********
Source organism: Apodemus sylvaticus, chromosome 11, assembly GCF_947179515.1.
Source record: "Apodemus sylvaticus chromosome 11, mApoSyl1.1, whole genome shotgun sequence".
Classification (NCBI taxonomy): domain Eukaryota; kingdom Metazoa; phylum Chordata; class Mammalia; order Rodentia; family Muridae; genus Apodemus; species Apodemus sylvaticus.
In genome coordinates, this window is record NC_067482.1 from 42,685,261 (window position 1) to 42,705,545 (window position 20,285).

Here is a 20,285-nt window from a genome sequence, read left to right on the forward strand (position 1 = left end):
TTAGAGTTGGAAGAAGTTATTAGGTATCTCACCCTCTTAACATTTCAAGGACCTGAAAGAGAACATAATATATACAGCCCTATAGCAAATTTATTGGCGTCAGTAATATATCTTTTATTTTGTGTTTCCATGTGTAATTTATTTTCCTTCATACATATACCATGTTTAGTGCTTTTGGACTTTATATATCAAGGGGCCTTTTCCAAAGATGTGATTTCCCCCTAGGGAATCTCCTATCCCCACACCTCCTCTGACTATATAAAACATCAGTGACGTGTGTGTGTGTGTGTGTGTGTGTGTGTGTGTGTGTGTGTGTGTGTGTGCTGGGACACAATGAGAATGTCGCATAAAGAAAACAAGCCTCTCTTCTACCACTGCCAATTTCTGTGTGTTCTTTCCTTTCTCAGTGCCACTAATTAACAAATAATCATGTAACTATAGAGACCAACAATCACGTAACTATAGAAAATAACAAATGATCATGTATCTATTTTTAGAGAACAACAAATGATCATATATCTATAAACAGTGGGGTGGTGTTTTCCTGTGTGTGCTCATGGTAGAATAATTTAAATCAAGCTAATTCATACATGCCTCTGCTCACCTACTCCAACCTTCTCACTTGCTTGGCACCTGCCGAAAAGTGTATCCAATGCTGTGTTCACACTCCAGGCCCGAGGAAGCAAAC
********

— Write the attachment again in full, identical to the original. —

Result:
Source organism: Apodemus sylvaticus, chromosome 11, assembly GCF_947179515.1.
Source record: "Apodemus sylvaticus chromosome 11, mApoSyl1.1, whole genome shotgun sequence".
Classification (NCBI taxonomy): domain Eukaryota; kingdom Metazoa; phylum Chordata; class Mammalia; order Rodentia; family Muridae; genus Apodemus; species Apodemus sylvaticus.
In genome coordinates, this window is record NC_067482.1 from 42,685,261 (window position 1) to 42,705,545 (window position 20,285).

Here is a 20,285-nt window from a genome sequence, read left to right on the forward strand (position 1 = left end):
TTAGAGTTGGAAGAAGTTATTAGGTATCTCACCCTCTTAACATTTCAAGGACCTGAAAGAGAACATAATATATACAGCCCTATAGCAAATTTATTGGCGTCAGTAATATATCTTTTATTTTGTGTTTCCATGTGTAATTTATTTTCCTTCATACATATACCATGTTTAGTGCTTTTGGACTTTATATATCAAGGGGCCTTTTCCAAAGATGTGATTTCCCCCTAGGGAATCTCCTATCCCCACACCTCCTCTGACTATATAAAACATCAGTGACGTGTGTGTGTGTGTGTGTGTGTGTGTGTGTGTGTGTGTGTGTGTGTGTGCTGGGACACAATGAGAATGTCGCATAAAGAAAACAAGCCTCTCTTCTACCACTGCCAATTTCTGTGTGTTCTTTCCTTTCTCAGTGCCACTAATTAACAAATAATCATGTAACTATAGAGACCAACAATCACGTAACTATAGAAAATAACAAATGATCATGTATCTATTTTTAGAGAACAACAAATGATCATATATCTATAAACAGTGGGGTGGTGTTTTCCTGTGTGTGCTCATGGTAGAATAATTTAAATCAAGCTAATTCATACATGCCTCTGCTCACCTACTCCAACCTTCTCACTTGCTTGGCACCTGCCGAAAAGTGTATCCAATGCTGTGTTCACACTCCAGGCCCGAGGAAGCAAAC